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Thread: The United States is OUT OF THE SPACE BUSINESS

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    Default Re: The United States is OUT OF THE SPACE BUSINESS

    Obama; the man who killed the American Dream has cut off the Eagles wings...

    Thursday, July 21, 2011

    Today Is a Day That Shall Live in Infamy. Obama Has Shut down the US Space Program




    Barack Hussain Obama’s ill-conceived, adventure took another disastrous turn! As America bids We say farewell to the space shuttle era. Not only have we lost over 4,000 jobs, but American is now put in the position of being a “PASSENGER” of the Russians when it come to the Space program. Our Dear Leader has decided to put 4,000 people on welfare and food stamps rather than running NASA.. Obama wants us to feed,, illegals, give them food-stamps, put them on welfare send them to our schools but say good-bye to NASA and hello to the to dead beat lazy bums on the corner who are too damn lazy to work .

    Gone are the days when America was the leader in technology and innovation in space. It was the end of an era a three decade era of space travel when NASA’s shuttle program came to a end this morning. Atlantis came back to Earth and Obama sent us to Libya.

    Fantastic, isn’t it! Go figure.. Has there ever been a President that has been so deaf when it come to the will of the American people?
    We could have continued the program with the money that Our Dear First Lady piss’s away on her vacations alone. And Obama finds it more important funding and renovating Mosques all over the world. John Kennedy must be turning over in his grave. It's a disgrace, 50 years of space travel going to down the drain, and handing it over to the Russians. We should be flying our flags at half mast. Oh well, I guess my Son won’t grow up to be an Astronaut.

    As an American , I am pissed.
    But where is the outrage from the left? Humm.

    Thursday, July 21, 2011

    Thank You Obama: Russia declares 'era of Soyuz'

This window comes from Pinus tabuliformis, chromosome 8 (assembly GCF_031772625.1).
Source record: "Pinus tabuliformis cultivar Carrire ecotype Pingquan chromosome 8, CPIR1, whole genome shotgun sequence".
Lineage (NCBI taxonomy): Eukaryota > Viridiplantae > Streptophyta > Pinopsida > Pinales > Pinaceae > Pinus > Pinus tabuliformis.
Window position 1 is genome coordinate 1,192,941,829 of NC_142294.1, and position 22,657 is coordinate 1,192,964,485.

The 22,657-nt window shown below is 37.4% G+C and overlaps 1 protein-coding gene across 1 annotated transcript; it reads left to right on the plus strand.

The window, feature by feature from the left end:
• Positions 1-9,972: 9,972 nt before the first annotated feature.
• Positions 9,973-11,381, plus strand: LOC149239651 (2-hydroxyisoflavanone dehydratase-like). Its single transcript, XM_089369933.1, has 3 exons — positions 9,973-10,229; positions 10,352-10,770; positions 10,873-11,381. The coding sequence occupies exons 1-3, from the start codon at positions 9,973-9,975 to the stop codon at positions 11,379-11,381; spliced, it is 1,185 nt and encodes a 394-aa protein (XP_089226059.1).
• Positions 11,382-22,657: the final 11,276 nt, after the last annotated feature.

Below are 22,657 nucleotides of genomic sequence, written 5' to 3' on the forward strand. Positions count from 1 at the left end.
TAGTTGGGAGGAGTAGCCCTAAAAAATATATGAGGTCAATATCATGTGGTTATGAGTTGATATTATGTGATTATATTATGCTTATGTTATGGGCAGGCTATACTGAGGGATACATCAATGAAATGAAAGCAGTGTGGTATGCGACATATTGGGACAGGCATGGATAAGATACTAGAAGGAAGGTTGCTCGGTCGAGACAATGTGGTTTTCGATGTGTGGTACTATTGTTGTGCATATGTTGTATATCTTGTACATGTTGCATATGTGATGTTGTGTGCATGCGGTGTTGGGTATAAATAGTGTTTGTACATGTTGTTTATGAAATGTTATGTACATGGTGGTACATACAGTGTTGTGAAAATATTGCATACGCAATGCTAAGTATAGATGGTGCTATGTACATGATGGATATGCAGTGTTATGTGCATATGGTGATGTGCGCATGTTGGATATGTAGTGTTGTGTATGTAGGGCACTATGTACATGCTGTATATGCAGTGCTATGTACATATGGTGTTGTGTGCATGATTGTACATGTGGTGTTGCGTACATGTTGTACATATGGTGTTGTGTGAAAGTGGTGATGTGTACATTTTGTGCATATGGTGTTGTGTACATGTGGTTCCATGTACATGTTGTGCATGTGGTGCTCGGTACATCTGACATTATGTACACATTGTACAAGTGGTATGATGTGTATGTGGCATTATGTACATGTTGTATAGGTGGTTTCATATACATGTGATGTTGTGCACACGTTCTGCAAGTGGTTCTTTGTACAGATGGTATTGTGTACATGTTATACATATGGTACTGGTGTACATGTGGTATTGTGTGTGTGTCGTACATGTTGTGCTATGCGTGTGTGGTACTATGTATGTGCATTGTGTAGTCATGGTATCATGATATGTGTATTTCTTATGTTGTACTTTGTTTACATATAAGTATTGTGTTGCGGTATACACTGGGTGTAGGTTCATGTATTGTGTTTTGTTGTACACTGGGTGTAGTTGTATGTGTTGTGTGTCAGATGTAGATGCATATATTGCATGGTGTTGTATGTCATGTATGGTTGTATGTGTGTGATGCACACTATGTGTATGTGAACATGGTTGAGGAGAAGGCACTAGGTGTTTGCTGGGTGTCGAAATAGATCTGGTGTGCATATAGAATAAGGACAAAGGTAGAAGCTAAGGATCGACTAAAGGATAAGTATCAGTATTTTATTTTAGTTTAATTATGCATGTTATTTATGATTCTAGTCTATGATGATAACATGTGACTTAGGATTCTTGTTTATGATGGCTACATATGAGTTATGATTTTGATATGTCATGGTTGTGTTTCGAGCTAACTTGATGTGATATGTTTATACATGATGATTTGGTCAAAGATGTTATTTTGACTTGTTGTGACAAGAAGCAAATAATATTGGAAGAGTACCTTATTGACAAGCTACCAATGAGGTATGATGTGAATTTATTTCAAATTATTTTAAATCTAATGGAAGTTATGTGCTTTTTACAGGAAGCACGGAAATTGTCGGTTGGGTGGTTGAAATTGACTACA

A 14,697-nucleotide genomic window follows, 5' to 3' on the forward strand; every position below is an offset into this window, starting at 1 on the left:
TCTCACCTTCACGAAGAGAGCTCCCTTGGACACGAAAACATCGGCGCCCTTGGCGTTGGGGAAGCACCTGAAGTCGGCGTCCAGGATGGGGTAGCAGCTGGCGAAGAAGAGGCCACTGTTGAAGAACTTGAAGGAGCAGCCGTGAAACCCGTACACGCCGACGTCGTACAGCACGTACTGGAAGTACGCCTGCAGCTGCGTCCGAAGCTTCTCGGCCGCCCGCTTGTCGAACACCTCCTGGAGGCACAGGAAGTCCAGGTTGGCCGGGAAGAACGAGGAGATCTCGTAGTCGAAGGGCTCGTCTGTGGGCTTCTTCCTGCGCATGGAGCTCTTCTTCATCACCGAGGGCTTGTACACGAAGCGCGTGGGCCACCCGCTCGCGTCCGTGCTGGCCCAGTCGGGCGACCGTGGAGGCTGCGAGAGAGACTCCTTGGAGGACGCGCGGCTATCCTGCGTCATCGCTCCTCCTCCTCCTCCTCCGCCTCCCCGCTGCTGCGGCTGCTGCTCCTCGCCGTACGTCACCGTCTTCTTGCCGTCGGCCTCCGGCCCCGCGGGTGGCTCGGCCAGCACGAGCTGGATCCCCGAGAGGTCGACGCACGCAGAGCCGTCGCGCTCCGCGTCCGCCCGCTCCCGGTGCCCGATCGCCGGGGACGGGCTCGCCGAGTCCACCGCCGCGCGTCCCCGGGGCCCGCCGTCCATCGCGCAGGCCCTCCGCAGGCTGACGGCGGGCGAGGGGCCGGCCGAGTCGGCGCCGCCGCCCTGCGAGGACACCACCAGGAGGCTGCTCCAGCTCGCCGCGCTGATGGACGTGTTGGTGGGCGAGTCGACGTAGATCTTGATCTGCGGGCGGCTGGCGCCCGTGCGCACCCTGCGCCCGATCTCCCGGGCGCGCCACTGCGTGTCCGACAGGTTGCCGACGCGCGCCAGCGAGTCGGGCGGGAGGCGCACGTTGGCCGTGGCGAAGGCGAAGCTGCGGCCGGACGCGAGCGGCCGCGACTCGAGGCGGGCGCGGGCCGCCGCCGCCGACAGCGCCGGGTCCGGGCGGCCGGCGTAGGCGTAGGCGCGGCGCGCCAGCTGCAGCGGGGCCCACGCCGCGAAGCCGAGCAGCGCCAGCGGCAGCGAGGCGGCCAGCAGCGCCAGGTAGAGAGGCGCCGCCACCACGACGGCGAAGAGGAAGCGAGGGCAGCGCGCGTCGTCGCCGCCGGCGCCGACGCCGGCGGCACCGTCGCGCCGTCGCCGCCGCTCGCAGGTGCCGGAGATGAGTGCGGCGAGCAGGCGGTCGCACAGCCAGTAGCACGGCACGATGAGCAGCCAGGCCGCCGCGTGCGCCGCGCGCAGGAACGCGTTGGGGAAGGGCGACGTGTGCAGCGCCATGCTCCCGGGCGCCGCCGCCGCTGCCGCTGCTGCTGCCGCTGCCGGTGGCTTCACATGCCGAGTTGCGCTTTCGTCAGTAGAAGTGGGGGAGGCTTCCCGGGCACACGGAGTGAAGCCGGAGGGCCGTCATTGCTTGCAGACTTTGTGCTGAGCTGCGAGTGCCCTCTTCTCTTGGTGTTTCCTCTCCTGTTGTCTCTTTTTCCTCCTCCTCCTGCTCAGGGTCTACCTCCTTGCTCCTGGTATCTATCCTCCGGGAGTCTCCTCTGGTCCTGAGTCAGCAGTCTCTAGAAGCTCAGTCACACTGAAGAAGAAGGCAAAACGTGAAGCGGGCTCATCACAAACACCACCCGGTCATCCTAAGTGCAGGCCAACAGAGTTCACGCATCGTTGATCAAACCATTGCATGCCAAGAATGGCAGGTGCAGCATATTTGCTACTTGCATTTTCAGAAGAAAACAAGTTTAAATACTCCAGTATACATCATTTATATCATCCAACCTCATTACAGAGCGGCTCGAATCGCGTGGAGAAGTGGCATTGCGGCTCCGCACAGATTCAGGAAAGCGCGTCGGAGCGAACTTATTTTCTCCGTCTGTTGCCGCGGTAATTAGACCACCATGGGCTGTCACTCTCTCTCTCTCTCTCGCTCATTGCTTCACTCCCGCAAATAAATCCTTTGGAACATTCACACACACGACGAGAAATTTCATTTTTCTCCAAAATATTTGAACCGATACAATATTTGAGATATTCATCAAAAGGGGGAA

Moscow on Thursday declared it is now "the era of the Soyuz"
    after the US shuttle's last flight left the Russian system as the sole means for delivering astronauts to the International Space Station.

    Far less glamorous than the horizontal-landing winged shuttle, the principle of Russia's Soyuz rocket and capsule system for sending humans into space has changed little since Yuri Gagarin became the first man in orbit in 1961.

    But after the successful landing of the US Space Shuttle Atlantis Thursday drew the curtain on the 30-year US space shuttle programme, it is now the only vehicle which can propel astronauts towards the ISS.

    "From today, the era of the Soyuz has started in manned space flight, the era of reliability," the Russian space agency Roskosmos said in a statement.


    Obama’s new mission for NASA: Reach out to the Muslim World


    In a far-reaching restatement of goals for the nation’s space agency, NASA administrator Charles Bolden says President Obama has ordered him to pursue three new objectives: to “re-inspire children” to study science and math, to “expand our international relationships,” and to “reach out to the Muslim world.” Of those three goals, Bolden said in a recent interview with al-Jazeera, the mission to reach out to Muslims is “perhaps foremost,” because it will help Islamic nations “feel good” about their scientific accomplishments.

    Bolden: When I became the NASA Administrator — before I became the NASA Administrator — [Obama] charged me with three things: One was he wanted me to help re-inspire children to want to get into science and math, he wanted me to expand our international relationships, and third, and perhaps foremost, he wanted me to find a way to reach out to the Muslim world and engage much more with dominantly Muslim nations to help them feel good about their historic contribution to science, math, and engineering.

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    Default Re: The United States is OUT OF THE SPACE BUSINESS

    Bummer.

    Thanks.

    Because of my previous statement, I'll clarify.

    I want the space program to continue, but not until we get our finances back under control.

    If there's a choice of them putting a man on Mars or me getting all the Soc Sec money I paid in, I choose getting my money back.